Grace

September 2014

STIGMATISATION: DOES LESS MEAN MORE?

I love to read the blogs on this site, to drop in on #youngmumschat, to browse the Young Mamas website, and to think that someone had the insight to come up with the Young Motherhood exhibition and others had the bravery to be participants. They’re important because these are all honest and strong accounts of becoming and being a young mother in a society that frowns upon and tries prevent teenage mums.

I feel a sense of connection with these women because I was (am?) a young mother.  I put ‘am’ in brackets with a question mark because age-wise I’m not young at all now.  I’m still a young mother in that I’m younger than most people I know with kids the same age as mine.  But nobody tuts at me or says ‘you look too young to be a mum’ anymore. Actually I’m not sure they did that very much when I was younger either. I’m starting to think that the young mothers who blog and make themselves visible in other ways have a far tougher time now than I did.

I became a mother in my late teens at the start of the 1970s. That was at the peak of teenage motherhood, when the birth rate was 50 out of every 1000 women aged 15-19.  Nobody got their knickers in a twist about being a young mother then, it was fairly common. The average age of first time motherhood amongst all mothers was about 23. What would have stigmatised me was if I hadn’t been married – but I was (however short lived).  So I happily went off to the maternity ward, the health clinic, the mother and toddler group etc., without being aware of anyone eyeing me and sniffing or assuming I would be a rubbish mother because of my age.

But the rate of teenage motherhood has gone down – it’s now nearly half the early ’70s birth rate.  And the average age at which a woman becomes a mother for the first time has gone up – it’s now just over 28. So being a young mother is no longer commonplace.  It’s not doing things at what’s supposed to be the ‘right’ time.

I think that the fewer young mothers there are, the more they get stigmatised.  And that means that young mothers today may well feel the need for support that’s specifically targeted at them in ways that I didn’t. But some of the professional services aimed at young mothers are based on the assumption that, by virtue of their age, they don’t know what they’re doing, are damaging their babies’ development, and need to be taught how to be a good mother.

I returned to education after I became a young mother, went on to study in the social sciences at university and now I’m a professor (could you tell – all those figures about motherhood?).  When my co-researchers and I undertook a study of young mothers we decided to listen to what they had to say about their lives. We ended up calling our report ‘Teenage parenthood: what’s the problem?’ because – as the mothers themselves often pointed out – they were just another mum like any other, and being a good mother has nothing to do with age.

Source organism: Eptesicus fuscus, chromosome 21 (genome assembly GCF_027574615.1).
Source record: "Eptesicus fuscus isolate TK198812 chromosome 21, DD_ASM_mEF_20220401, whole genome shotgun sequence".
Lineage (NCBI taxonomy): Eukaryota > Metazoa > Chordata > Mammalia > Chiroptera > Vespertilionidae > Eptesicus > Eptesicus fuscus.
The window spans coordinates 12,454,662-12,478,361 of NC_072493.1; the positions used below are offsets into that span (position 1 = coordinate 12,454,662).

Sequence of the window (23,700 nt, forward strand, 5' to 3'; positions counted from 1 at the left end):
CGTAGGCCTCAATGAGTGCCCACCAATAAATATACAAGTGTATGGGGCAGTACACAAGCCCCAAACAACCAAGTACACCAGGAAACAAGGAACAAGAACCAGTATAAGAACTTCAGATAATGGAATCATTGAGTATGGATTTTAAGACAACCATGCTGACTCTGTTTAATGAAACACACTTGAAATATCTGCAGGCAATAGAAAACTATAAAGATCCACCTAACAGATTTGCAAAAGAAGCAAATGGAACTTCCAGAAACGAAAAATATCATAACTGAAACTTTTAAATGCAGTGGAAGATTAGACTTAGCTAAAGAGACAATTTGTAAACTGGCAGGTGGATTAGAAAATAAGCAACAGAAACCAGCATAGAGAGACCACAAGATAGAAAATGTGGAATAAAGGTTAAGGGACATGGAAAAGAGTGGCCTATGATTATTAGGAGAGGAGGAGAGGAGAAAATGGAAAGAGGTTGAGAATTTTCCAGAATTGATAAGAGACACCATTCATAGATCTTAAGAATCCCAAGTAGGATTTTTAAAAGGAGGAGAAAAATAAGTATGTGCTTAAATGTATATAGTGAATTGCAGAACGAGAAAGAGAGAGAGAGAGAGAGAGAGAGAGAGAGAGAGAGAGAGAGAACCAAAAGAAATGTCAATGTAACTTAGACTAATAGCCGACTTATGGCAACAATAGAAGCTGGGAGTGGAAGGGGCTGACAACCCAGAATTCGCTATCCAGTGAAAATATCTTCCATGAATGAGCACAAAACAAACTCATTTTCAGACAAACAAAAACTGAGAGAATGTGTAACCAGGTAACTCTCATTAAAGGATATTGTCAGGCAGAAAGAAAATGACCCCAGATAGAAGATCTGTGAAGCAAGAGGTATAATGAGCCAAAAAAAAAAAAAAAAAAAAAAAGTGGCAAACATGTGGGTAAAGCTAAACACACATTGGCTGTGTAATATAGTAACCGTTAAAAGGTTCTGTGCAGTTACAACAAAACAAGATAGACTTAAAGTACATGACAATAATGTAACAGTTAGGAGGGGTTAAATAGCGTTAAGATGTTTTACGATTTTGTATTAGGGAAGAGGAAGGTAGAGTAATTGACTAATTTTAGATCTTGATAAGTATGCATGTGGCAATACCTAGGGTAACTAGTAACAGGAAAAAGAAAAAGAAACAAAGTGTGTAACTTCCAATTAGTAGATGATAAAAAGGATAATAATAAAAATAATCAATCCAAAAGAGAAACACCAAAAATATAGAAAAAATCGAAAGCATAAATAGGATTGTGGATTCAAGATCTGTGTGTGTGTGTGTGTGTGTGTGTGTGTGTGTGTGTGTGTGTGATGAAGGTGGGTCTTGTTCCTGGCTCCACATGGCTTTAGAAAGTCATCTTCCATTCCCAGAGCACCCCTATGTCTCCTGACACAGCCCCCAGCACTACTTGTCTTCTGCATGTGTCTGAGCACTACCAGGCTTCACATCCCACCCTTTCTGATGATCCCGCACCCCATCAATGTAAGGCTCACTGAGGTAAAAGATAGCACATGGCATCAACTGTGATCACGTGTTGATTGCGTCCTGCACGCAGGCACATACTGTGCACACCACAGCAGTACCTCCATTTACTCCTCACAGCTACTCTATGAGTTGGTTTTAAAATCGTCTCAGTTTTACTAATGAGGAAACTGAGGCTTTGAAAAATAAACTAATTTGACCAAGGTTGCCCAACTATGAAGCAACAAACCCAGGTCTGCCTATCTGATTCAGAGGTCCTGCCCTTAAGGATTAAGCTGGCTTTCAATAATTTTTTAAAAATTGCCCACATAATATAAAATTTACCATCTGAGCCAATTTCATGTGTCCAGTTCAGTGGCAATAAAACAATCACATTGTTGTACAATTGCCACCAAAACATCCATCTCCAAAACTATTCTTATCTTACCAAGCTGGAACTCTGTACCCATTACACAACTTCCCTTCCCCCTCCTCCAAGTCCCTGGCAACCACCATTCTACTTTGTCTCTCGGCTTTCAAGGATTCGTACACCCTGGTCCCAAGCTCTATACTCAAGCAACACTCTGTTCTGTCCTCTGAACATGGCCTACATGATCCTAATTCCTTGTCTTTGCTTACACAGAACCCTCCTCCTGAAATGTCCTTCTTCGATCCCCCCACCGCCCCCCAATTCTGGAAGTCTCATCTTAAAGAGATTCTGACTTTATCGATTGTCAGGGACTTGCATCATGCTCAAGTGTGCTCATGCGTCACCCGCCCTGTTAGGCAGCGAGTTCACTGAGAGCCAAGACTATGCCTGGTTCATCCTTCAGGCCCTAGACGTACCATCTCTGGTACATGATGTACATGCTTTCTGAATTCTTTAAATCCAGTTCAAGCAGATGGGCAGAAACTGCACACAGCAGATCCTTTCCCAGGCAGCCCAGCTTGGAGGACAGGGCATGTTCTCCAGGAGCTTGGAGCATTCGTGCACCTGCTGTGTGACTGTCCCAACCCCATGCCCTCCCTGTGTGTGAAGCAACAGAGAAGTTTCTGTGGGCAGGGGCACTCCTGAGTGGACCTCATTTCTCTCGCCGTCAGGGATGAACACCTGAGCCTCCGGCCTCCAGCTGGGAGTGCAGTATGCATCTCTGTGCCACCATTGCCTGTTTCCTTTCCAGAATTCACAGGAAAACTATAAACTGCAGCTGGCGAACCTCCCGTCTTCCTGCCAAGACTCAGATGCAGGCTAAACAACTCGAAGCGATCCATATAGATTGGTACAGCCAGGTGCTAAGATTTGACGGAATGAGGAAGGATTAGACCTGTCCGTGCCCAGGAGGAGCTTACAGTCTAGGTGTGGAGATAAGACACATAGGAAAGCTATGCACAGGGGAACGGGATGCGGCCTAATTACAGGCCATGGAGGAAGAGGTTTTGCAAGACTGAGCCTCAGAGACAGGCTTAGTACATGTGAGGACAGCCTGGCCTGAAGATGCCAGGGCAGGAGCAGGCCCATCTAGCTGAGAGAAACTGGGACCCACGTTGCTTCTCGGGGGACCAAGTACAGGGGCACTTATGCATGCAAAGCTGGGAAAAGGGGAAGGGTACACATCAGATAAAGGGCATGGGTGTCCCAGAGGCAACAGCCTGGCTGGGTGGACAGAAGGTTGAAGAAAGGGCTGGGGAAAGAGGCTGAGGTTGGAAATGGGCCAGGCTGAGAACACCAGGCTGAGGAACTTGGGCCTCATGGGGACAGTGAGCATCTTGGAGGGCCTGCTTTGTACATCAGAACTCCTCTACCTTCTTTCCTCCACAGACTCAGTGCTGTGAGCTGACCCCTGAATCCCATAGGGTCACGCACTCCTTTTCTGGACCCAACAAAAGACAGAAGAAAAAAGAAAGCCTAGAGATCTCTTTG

Friends of my age are just becoming grandparents now, while I’m grandmother to an 18 year old. I think the way round I’ve done things is quite sensible actually – have children in my late teens and then get on and establish a career. It’s society that has the problem with young mothers, not young mothers who are a problem.

Ros Edwards

December 2014

RESPONSE TO CALLING YOUNG MOTHERS “VICTIMS”

“Good evening,
I am writing this message in response to your page titled “SAY NO TO TEENAGE PREGNANCY“. I have come across this late Sunday evening whilst writing a university assignment and my 15 month old daughter is asleep in the next room. I am twenty years old so was a pregnant teenager and in my first year of university. Now before you jump to any conclusions my daughters father was my boyfriend of a few years. Once I had my daughter I took a year out of uni and managed to transfer my course to my local hometown Uni and I’m now continuing my degree in geography. I have read this page in total shock and it has actually made me quite furious. Your choice of wording is dreadful and if you came and spoke to a group of teenagers in the hope of “educating” them with that language it would come across as bullying, rude and stigmatising. Particularly your focus on pregnant teenagers not reaching potential. Do you not think you could focus your attention on giving pregnant teenagers confidence and help in embracing the situation they are in rather than belittling them and forcing them back into the corner of stereotypes   that unfortunately we already  have. I also wanted to comment that my health is probably a lot better now I have a child. I don’t drink heavily my lifestyle is healthier and I eat better so I am not entirely sure what you mean by that. I agree that more often than not teen pregnancies are unplanned but this does not mean these young mothers lives have to become meaningless and unproductive life. I do appreciate the knowledge you want to spread but I think you could look at your choice of words. A baby at 19 might not have been my plan but it’s my plan now. My life is in a strong forward productive direction balancing university and raising a child and I find reading an article like this only makes me want to achieve my initial life goals ten times more. Positivity really is the key.
Kind regards.
Alice”
Alice also blog at Alice and Amelia and tweets from @newyoungmum